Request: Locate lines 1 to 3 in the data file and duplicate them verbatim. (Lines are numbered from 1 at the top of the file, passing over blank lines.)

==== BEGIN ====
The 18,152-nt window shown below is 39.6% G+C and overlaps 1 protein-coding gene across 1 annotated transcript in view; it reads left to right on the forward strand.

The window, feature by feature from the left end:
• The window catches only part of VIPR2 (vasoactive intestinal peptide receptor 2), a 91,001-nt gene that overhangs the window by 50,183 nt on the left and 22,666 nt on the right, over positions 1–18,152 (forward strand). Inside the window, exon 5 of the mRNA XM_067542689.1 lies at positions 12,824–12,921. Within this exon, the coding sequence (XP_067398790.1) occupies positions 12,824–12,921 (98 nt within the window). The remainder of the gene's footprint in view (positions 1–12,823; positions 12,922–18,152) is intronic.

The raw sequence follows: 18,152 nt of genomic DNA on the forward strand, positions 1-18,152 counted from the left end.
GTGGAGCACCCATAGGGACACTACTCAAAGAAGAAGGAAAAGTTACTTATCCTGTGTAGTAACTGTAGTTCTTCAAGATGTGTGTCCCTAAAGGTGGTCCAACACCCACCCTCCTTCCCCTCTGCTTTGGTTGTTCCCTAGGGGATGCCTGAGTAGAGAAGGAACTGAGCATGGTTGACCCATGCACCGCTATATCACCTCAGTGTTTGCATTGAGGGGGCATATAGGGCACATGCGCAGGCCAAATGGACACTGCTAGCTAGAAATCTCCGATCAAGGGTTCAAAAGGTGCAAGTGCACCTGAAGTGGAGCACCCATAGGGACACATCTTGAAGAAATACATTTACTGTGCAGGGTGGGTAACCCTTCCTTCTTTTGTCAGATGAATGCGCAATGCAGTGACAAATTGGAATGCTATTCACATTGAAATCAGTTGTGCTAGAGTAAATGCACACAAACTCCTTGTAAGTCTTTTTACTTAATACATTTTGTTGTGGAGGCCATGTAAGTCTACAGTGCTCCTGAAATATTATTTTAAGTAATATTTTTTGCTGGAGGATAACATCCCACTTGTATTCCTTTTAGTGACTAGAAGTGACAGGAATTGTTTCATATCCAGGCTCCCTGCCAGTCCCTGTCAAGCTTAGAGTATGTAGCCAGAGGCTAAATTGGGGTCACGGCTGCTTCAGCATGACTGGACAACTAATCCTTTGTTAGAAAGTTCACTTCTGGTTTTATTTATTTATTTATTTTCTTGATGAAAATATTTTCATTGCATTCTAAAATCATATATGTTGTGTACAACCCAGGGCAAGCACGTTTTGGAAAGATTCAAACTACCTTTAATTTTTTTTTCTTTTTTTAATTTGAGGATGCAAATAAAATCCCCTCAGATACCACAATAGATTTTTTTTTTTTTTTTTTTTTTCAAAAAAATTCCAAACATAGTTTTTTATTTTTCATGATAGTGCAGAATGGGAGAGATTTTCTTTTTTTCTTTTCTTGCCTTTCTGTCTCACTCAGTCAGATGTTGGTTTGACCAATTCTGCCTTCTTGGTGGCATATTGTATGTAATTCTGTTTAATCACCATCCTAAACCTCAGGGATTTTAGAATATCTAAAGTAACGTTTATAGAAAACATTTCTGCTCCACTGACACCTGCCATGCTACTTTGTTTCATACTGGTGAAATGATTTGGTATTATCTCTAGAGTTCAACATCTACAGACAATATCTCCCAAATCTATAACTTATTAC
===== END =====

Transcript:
The 18,152-nt window shown below is 39.6% G+C and overlaps 1 protein-coding gene across 1 annotated transcript in view; it reads left to right on the forward strand.

The window, feature by feature from the left end:
• The window catches only part of VIPR2 (vasoactive intestinal peptide receptor 2), a 91,001-nt gene that overhangs the window by 50,183 nt on the left and 22,666 nt on the right, over positions 1–18,152 (forward strand). Inside the window, exon 5 of the mRNA XM_067542689.1 lies at positions 12,824–12,921. Within this exon, the coding sequence (XP_067398790.1) occupies positions 12,824–12,921 (98 nt within the window). The remainder of the gene's footprint in view (positions 1–12,823; positions 12,922–18,152) is intronic.